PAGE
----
Sunday, December 27, 2009

Garlic For Health

Garlic is a plant of the genus Allium and the name of the tubers produced. Garlic has many benefits, with a characteristic smell, but this is probably a good sign for us all health conditions.

Researchers have managed to unravel the mysteries of the causes of eating garlic may help maintain heart health. The key is allicin, which is broken down into sulfate compounds that pollute very smelly breath. These compounds react with red blood and produce hydrogen sulphide which relaxes the blood vessels, and making blood flow easier. Research University of Alabama at Birmingham campus Working Paper appeared in the National Academy of Sciences (NAS).

However, British experts warned taking garlic supplements can cause side effects. Produce hydrogen sulfide rotten egg odor and is used to produce bombs smell (stink bombs). However, at low levels, compounds that play a vital role in helping cells communicate with each other mutually. And, in the blood vessels, a compound that stimulates the cells that form the lining causing vessels to relax and widen. And, this in turn reduces blood pressure, allowing blood to carry more oxygen to essential organs, and reduce pressure on the heart. Alabama research team dipping blood vessels in mice mengadung solution extracts from the crushed garlic.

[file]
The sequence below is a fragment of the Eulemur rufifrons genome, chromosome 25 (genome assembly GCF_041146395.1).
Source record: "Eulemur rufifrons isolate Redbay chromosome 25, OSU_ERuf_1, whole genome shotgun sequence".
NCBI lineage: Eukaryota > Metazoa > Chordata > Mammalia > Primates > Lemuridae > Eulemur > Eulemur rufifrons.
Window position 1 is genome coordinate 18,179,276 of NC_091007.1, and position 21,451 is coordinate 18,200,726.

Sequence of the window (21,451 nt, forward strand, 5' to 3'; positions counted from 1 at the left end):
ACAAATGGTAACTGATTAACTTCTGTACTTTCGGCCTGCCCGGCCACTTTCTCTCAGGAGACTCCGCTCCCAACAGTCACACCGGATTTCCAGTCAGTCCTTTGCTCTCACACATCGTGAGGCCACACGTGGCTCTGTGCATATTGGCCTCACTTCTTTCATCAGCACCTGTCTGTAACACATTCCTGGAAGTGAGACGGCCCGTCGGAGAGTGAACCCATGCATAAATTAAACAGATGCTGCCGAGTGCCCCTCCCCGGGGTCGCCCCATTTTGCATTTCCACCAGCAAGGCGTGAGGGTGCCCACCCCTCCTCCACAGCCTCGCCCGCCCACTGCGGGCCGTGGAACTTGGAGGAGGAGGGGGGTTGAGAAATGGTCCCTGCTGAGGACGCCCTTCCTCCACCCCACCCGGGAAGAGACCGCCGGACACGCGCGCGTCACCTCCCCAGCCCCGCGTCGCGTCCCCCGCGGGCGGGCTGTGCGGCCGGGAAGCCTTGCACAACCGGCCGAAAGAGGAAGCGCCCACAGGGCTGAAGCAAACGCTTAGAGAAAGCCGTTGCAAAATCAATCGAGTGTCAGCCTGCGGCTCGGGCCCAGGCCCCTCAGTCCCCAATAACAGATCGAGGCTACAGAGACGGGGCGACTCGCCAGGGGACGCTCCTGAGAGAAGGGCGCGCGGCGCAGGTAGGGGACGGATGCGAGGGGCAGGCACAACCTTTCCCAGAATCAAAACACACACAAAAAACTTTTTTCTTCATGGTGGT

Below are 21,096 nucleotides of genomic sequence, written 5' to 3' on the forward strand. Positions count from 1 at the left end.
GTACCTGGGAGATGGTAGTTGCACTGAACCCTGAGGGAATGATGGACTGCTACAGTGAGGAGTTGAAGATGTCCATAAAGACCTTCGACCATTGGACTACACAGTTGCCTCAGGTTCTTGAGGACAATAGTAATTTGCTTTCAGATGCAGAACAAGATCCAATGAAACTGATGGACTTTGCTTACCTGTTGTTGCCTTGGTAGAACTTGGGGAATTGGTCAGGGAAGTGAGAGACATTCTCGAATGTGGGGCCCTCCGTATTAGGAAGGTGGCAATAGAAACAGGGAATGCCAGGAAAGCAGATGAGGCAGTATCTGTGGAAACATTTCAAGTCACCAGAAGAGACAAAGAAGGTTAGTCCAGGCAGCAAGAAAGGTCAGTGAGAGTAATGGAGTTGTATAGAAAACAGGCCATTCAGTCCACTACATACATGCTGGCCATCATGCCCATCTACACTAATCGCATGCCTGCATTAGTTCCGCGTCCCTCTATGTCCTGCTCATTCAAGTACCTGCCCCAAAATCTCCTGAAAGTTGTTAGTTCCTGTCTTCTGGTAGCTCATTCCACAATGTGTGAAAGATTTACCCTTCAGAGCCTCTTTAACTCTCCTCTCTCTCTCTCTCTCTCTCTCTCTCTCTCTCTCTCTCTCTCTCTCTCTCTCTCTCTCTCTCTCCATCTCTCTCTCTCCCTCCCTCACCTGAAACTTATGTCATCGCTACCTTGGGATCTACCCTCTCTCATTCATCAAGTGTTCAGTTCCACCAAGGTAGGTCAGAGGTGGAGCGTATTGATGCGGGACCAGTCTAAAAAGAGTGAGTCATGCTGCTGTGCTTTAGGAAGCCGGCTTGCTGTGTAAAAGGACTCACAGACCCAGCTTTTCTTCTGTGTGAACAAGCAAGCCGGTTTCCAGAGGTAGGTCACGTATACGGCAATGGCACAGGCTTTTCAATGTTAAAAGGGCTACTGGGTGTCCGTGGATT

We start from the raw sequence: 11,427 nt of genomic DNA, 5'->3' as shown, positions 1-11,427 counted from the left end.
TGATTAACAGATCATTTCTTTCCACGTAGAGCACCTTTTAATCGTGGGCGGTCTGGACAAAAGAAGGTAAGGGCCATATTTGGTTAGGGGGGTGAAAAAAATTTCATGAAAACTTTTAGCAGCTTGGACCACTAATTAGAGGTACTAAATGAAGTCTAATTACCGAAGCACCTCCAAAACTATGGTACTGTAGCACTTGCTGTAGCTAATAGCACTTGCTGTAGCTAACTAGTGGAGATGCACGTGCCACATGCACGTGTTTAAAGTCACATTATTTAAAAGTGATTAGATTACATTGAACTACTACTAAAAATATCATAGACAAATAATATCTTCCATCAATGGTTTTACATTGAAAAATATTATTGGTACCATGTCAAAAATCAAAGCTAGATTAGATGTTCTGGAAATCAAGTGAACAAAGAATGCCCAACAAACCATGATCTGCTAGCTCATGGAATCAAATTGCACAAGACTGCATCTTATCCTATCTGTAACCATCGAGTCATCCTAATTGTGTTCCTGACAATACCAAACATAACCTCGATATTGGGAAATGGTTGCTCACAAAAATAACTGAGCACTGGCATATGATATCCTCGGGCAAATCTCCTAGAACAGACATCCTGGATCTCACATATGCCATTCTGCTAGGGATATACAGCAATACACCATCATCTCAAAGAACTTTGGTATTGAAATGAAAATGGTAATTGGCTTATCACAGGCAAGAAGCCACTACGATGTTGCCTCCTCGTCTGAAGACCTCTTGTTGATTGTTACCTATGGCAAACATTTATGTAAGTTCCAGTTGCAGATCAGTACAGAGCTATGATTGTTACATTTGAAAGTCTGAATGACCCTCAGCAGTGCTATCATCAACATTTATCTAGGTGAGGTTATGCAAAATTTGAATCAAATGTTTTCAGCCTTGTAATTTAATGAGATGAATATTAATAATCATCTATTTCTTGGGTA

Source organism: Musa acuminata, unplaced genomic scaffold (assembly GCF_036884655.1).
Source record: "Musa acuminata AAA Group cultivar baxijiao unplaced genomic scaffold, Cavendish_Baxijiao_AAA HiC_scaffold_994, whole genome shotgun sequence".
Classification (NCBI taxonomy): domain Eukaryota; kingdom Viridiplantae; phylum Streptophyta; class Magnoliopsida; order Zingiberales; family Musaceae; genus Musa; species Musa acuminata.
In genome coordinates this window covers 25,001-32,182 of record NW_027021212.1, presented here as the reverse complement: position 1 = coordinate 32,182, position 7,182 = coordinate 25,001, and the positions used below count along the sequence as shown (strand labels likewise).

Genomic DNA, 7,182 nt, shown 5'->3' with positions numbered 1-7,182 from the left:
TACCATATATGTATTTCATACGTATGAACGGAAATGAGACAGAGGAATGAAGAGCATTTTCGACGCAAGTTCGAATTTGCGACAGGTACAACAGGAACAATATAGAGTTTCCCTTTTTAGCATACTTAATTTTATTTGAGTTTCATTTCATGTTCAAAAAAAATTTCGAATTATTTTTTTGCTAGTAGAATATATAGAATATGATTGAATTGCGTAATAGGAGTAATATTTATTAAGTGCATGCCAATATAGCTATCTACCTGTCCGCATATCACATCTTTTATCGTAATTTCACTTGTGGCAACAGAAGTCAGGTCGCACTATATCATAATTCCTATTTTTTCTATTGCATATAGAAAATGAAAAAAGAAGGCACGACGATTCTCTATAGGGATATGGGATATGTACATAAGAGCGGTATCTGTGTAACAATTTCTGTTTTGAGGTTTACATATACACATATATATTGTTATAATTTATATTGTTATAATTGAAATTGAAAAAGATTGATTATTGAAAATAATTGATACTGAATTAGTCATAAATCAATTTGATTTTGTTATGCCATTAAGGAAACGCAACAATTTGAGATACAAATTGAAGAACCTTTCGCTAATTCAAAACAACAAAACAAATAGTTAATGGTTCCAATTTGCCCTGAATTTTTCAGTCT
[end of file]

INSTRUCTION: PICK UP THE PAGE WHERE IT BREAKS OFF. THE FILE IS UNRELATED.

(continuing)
These striking results produced striking results - with tension within the vessels decreased by 72%.

Many people eat garlic in supplement form

The researchers also found that red blood cells exposed to very little garlic juice are sold in department stores soon produce hydrogen sulfide.
Follow-up experiments showed that chemical reactions take place primarily at the surface of red blood cells. The research team indicate that hydrogen sulphide production in red blood cells may be used to set the standard levels of garlic added to food. Chief researcher Dr David Kraus said: "Our results show garlic in the food was very good.

"Of course in areas where garlic consumption is high, such as the Mediterranean and the Far East, the low occurrence of cardiovascular disease." Judy O'Sullivan, cardiac nurse specialists at the British Heart Foundation (BHF), said: "This interesting study indicates that garlic may be beneficial for heart health. "But still there is no sufficient evidence to support the idea of eating garlic as medicine to reduce the risk of developing heart disease," added O'Sullivan.
"Insert a garlic as part of a varied diet is a personal choice," he said. "Keep in mind that supplements [garlic] in high levels of drugs may interact with blood thinners and may increase the risk of bleeding," said Judy O'Sullivan.


Anonymous said...

nice artikel

Shimumsy said...

you cannot have enough garlic. they are good for your health.

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